This quick guide to walnuts presents tips, info, ideas, and recipes from one of the most well-loved tree nuts.
The flavor of walnuts is sweet with a slightly bitter undertone, making them compatible with both sweet and savory preparations. On the sweet side, walnuts are used in cookies, cakes, granola, and the like. They’re also useful in salads, stir-fries, grain pilafs, and more.
A brief history of walnuts
The familiar English walnut, so called to distinguish it from the rarely marketed black walnut, is believed to be Persian in origin. English walnuts established themselves in Europe soon after the beginning of the Christian era, then traveled to North America via the Spanish missionaries of the eighteenth century.
The walnut tree found a perfect climatic niche in California, whose walnut industry supplies much of the product marketed in the United States. American, Asian, and Italian cuisines are among those in which walnuts are prized.
Buying and storage
Walnuts are widely available both shelled and unshelled in supermarkets as well as natural foods stores. Despite the sturdiness of the shell, it’s easy to crack with a standard nutcracker.
Since walnuts are high in fat, shelled nuts should be refrigerated if you don’t expect to use them up within 2 months. Keep them refrigerated in any case during the summer. Walnuts in the shell will last for several months unrefrigerated if kept cool and dry. If in doubt, pop in the fridge.
Nutritional profile of walnuts
Walnuts rank high in fat content among nuts, at 64 percent. That’s mostly good fat, though —highly monounsaturated, with some polyunsaturates and very little saturated fat. One cup of walnuts contains 780 calories; one ounce contains 182 calories. They are 14 percent protein, or 4.3 Walnuts provide modest amounts of calcium, iron, phosphorus, potassium, and the B vitamin thiamine.
Walnuts are an excellent source of antioxidants. They’re one of the best plant-based sources of valuable Omega-3 fatty acids, certainly best among nuts. Here’s more about the nutritional profile of walnuts.
How to toast walnuts
Walnuts aren’t customarily sold roasted or toasted, but you can do so easily. It isn’t necessary to roast them before using in baking or cooking, but roasted walnuts are nice as a snack or added to salads and grain dishes.
Toasting walnuts brings out more of their flavor if they’re going to be the highlight of a dish. You can toast pecans in the oven or on the stovetop. It doesn’t take long and enhances their flavor and aroma.
In the oven: Scatter the pecans in a parchment-lined baking pan. Bake at 300º F for 10 minutes or so, shaking the pan about halfway through.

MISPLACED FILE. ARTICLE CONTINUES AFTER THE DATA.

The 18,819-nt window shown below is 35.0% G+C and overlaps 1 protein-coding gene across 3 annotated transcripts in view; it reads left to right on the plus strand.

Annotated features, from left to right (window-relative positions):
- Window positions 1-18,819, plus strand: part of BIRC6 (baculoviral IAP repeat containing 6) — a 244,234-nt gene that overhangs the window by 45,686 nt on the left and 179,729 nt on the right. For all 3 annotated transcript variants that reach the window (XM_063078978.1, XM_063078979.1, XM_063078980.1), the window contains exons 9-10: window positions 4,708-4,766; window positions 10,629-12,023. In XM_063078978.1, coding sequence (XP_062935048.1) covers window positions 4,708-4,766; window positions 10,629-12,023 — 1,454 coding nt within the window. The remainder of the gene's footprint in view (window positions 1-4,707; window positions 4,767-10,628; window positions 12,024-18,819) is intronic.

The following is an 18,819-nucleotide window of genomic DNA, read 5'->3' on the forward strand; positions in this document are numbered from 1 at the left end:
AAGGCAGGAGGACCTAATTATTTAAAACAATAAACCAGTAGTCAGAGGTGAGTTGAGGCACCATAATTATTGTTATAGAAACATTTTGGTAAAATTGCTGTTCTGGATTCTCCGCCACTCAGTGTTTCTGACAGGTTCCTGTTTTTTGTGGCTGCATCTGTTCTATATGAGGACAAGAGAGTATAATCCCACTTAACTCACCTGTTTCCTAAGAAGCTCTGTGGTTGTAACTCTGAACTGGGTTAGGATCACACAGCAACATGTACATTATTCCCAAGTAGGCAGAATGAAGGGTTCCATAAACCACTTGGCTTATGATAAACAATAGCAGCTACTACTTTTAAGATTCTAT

On the stovetop: Simple toast pecan halves on a dry skillet over medium heat, stirring occasionally, for 5 to 8 minutes, or until aromatic.
Some ideas for general use
In addition to these general ideas, make sure to see a full listing of recipes in this roundup of 25 Walnut Recipes — Sweet or Savory, and All Vegan.
Pesto: Ground walnuts are a common addition to pesto sauce, which is delicious with pasta, potatoes, or as a garnish for soups (famously, soupe au pistou).
Crumb topping (savory): Combine finely chopped walnuts with an equal volume of fresh bread crumbs to make a tasty topping for vegetable pies and casseroles.
Crumb topping (sweet): Combine an equal amount of finely chopped walnuts with quick-cooking oats, a small amount of sugar, and melted vegan butter in a small skillet. Cook until toasty and use to top muffins and other baked goods before they go into the oven.
Vegetables and grains: Toss a handful of coarsely chopped walnuts over steamed green vegetables such as green beans, broccoli, or asparagus; or toss them into Asian-style stir-fried vegetables, curried vegetables, and grain pilafs.
Ground meat substitute: Use ground walnuts as a component of homemade plant-based ground for pasta sauces, tacos, and more. Here’s one we enjoy: Walnut & Mushroom Vegan Taco Crumble.
Waldorf-style salad: Make a Waldorf-style salad to serve 4 by combining 2 medium stalks celery, diced; 2 peeled and diced apples; 1/4 cup coarsely chopped walnuts; and 1/4 cup raisins. Mix 3/4 vegan yogurt with 2 tablespoons maple syrup and toss well with the salad.
Grain salads: Add some chopped walnuts to grain salads. Here’s a simple idea: Combine 2 1/2 cups cooked long-grain brown rice with 1/2 cup chopped walnuts, 8 or so ounces of fresh asparagus (steamed and cut into 1-inch pieces), and 2 scallions, sliced. Toss together and dress in a mild vinaigrette.
Best baking nut: Walnuts are a favorite baking nut, not the least because they retain their crunch, unlike, say, cashews or peanuts. Quick breads, fruit breads, muffins, brownies, and cakes are all familiar baked goods that use walnuts.
In and on hot and cold cereals: Walnuts are a frequent ingredient in crunchy granola and are good for sprinkling on cold as well as hot cereals, like oatmeal.
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